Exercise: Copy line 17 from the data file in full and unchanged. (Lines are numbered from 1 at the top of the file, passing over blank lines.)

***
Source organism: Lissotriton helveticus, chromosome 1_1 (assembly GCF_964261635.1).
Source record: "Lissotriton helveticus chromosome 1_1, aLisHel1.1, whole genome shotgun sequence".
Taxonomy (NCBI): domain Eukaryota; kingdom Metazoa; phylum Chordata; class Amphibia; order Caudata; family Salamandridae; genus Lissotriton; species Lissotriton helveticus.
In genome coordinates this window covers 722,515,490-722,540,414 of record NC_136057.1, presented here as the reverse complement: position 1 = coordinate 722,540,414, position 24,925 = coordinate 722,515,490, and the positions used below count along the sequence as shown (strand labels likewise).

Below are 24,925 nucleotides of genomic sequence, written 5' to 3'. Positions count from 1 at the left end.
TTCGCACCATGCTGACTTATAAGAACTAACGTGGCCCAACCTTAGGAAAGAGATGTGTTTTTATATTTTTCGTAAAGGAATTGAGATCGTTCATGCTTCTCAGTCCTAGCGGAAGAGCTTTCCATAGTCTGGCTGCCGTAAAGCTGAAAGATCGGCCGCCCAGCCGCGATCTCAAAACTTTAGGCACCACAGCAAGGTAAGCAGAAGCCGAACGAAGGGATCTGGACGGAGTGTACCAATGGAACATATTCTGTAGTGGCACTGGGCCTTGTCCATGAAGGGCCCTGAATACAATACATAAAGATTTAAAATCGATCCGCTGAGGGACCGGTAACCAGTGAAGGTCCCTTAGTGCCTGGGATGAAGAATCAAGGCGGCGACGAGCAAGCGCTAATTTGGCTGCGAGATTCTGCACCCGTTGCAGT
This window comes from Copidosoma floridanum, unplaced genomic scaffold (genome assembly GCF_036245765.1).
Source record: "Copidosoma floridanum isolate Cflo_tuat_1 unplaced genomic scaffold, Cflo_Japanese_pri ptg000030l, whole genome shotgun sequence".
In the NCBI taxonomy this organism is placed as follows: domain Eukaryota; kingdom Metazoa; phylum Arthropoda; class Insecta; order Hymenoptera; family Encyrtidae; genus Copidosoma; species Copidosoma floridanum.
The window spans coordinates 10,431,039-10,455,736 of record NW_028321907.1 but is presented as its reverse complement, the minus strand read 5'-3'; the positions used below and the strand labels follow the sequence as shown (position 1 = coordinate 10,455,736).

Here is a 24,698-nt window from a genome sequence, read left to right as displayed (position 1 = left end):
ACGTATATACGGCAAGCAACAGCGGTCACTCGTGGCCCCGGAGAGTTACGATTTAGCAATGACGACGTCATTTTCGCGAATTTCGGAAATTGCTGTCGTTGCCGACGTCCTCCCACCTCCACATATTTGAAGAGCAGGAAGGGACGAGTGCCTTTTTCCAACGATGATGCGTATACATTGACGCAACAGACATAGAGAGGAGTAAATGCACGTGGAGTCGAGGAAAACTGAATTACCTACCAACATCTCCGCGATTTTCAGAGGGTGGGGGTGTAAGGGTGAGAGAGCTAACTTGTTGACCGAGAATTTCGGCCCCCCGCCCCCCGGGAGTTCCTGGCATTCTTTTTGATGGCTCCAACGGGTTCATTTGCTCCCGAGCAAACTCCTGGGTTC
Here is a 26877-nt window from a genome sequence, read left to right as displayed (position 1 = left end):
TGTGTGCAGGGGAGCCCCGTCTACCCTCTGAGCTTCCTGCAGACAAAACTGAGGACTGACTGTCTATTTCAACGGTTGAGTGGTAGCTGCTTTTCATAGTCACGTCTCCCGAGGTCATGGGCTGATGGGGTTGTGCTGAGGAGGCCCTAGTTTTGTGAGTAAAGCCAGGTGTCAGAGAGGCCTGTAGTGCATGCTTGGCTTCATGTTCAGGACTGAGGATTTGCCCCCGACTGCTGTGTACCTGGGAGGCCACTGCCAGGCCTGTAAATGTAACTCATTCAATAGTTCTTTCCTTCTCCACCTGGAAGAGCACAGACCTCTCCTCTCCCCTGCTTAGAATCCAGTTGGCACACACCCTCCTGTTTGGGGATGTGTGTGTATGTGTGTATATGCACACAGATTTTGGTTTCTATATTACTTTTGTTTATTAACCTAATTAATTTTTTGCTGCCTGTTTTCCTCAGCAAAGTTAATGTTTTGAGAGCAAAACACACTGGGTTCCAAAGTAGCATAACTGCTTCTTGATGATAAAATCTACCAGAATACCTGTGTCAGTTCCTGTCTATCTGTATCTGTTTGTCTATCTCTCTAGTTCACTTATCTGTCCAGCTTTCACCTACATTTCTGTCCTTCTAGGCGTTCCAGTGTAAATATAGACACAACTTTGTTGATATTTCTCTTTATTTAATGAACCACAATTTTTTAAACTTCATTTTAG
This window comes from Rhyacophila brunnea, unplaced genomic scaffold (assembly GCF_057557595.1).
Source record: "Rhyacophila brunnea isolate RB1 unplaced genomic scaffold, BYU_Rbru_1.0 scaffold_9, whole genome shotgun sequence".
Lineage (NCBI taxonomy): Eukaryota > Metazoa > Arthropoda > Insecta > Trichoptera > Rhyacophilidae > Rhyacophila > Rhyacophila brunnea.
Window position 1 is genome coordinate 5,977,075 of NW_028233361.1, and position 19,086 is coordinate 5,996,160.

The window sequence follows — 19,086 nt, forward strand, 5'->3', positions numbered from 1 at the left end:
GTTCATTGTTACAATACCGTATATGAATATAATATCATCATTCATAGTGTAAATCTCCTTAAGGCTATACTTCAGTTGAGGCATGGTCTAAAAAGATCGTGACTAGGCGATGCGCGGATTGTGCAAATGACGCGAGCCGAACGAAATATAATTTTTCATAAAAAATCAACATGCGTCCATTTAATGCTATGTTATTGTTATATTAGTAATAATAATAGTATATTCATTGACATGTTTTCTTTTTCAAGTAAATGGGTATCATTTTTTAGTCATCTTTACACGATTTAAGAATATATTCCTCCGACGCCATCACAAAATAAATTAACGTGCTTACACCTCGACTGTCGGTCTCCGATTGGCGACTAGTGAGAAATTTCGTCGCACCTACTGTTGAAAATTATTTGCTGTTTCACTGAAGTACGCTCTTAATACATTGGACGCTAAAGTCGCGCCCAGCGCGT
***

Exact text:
Lineage (NCBI taxonomy): Eukaryota > Metazoa > Arthropoda > Insecta > Trichoptera > Rhyacophilidae > Rhyacophila > Rhyacophila brunnea.